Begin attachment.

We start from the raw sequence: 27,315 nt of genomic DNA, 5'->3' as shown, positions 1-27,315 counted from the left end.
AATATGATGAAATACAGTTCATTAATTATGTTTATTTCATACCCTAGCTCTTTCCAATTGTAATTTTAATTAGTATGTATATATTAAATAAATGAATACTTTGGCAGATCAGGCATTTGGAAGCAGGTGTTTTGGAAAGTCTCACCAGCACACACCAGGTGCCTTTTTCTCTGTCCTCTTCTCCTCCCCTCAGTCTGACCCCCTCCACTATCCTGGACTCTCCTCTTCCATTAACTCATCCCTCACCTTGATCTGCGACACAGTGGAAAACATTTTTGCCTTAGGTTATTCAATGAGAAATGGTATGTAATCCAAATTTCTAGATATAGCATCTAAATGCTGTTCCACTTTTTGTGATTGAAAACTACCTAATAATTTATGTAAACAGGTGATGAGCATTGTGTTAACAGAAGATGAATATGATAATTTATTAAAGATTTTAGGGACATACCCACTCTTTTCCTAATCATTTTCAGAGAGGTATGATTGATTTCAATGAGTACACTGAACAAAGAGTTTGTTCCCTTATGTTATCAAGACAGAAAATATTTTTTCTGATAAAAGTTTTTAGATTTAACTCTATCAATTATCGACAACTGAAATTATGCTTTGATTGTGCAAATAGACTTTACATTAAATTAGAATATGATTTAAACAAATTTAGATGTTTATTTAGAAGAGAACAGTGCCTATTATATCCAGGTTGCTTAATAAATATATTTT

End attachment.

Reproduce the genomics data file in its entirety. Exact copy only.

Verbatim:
We start from the raw sequence: 27,315 nt of genomic DNA, 5'->3' as shown, positions 1-27,315 counted from the left end.
AATATGATGAAATACAGTTCATTAATTATGTTTATTTCATACCCTAGCTCTTTCCAATTGTAATTTTAATTAGTATGTATATATTAAATAAATGAATACTTTGGCAGATCAGGCATTTGGAAGCAGGTGTTTTGGAAAGTCTCACCAGCACACACCAGGTGCCTTTTTCTCTGTCCTCTTCTCCTCCCCTCAGTCTGACCCCCTCCACTATCCTGGACTCTCCTCTTCCATTAACTCATCCCTCACCTTGATCTGCGACACAGTGGAAAACATTTTTGCCTTAGGTTATTCAATGAGAAATGGTATGTAATCCAAATTTCTAGATATAGCATCTAAATGCTGTTCCACTTTTTGTGATTGAAAACTACCTAATAATTTATGTAAACAGGTGATGAGCATTGTGTTAACAGAAGATGAATATGATAATTTATTAAAGATTTTAGGGACATACCCACTCTTTTCCTAATCATTTTCAGAGAGGTATGATTGATTTCAATGAGTACACTGAACAAAGAGTTTGTTCCCTTATGTTATCAAGACAGAAAATATTTTTTCTGATAAAAGTTTTTAGATTTAACTCTATCAATTATCGACAACTGAAATTATGCTTTGATTGTGCAAATAGACTTTACATTAAATTAGAATATGATTTAAACAAATTTAGATGTTTATTTAGAAGAGAACAGTGCCTATTATATCCAGGTTGCTTAATAAATATATTTT